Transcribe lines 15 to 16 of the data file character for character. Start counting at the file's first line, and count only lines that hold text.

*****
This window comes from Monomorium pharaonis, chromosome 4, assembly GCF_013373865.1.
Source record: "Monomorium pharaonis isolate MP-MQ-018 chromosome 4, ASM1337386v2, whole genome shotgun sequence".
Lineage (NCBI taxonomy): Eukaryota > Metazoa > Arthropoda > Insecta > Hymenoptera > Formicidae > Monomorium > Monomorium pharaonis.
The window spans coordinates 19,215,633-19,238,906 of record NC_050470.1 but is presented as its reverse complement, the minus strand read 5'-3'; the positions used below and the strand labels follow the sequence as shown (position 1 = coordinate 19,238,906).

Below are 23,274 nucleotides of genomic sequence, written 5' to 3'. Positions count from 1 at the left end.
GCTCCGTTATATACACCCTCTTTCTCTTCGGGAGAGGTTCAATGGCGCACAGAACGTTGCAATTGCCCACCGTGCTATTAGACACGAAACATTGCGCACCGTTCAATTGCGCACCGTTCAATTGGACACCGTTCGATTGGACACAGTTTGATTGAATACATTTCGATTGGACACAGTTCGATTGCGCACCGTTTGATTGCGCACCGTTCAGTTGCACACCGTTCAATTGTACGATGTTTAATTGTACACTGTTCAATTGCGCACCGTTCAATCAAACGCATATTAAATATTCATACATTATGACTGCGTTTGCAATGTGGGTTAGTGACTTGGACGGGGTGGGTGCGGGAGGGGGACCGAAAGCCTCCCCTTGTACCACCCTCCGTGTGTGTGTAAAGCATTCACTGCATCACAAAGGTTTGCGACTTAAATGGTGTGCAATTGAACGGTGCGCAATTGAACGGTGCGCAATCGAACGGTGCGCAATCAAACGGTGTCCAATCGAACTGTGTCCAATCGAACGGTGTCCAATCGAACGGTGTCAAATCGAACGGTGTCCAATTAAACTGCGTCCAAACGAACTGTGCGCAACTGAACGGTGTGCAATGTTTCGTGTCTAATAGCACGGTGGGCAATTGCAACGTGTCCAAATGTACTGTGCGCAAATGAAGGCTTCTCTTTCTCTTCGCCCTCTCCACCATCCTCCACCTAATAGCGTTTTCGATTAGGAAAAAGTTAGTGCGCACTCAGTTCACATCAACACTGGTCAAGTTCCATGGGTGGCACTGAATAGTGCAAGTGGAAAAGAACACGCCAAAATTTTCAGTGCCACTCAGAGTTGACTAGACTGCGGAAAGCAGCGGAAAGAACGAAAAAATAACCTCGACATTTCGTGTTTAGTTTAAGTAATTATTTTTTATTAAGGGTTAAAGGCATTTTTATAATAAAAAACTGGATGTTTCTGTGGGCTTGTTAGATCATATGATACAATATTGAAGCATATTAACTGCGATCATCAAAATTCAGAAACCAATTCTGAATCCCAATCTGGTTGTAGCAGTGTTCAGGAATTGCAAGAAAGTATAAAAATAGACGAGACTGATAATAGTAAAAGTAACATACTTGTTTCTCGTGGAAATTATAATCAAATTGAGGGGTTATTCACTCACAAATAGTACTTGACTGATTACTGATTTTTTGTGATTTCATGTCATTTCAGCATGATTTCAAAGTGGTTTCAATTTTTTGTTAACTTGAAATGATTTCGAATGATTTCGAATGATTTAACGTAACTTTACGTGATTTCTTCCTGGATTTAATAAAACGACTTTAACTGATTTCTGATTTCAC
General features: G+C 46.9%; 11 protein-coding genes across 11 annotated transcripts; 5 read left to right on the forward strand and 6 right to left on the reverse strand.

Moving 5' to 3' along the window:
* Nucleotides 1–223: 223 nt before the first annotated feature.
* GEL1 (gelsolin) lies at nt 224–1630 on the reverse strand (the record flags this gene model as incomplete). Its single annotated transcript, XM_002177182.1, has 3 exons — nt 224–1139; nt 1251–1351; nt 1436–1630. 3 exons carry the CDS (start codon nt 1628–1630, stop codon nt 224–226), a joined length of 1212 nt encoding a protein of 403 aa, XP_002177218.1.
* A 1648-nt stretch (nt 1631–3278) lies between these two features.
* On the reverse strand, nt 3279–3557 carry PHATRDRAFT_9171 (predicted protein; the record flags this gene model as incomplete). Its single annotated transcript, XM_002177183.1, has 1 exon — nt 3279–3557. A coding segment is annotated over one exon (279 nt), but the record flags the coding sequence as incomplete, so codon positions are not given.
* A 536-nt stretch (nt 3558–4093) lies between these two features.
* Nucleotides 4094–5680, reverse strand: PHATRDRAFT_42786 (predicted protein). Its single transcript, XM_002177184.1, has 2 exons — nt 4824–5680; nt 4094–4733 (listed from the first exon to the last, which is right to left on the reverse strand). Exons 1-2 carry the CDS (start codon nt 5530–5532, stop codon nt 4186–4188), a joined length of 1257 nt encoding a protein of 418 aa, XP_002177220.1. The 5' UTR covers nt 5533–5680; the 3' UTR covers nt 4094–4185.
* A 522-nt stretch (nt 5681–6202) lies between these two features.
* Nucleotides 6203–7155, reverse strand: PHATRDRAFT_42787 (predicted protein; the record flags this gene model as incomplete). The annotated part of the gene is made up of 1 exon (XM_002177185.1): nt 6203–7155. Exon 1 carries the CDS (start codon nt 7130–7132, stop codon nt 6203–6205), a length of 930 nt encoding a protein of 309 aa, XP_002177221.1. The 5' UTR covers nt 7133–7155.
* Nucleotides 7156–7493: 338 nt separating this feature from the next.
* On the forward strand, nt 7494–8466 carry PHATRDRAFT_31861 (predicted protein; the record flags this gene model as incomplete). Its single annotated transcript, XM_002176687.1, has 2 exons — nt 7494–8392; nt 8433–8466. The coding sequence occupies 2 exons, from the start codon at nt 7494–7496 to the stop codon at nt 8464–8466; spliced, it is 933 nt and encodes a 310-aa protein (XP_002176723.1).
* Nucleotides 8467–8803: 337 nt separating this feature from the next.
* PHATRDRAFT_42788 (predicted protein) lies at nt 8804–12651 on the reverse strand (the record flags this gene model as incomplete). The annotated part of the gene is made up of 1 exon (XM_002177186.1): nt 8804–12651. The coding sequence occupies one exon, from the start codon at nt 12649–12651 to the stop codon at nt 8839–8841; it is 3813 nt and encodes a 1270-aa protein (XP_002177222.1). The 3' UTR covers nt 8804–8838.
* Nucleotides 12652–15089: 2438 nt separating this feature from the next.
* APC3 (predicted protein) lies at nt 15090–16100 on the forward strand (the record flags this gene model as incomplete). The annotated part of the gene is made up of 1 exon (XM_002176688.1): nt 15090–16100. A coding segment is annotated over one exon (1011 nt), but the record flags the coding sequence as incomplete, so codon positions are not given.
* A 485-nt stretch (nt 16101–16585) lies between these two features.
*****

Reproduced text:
* A 522-nt stretch (nt 5681–6202) lies between these two features.
* Nucleotides 6203–7155, reverse strand: PHATRDRAFT_42787 (predicted protein; the record flags this gene model as incomplete). The annotated part of the gene is made up of 1 exon (XM_002177185.1): nt 6203–7155. Exon 1 carries the CDS (start codon nt 7130–7132, stop codon nt 6203–6205), a length of 930 nt encoding a protein of 309 aa, XP_002177221.1. The 5' UTR covers nt 7133–7155.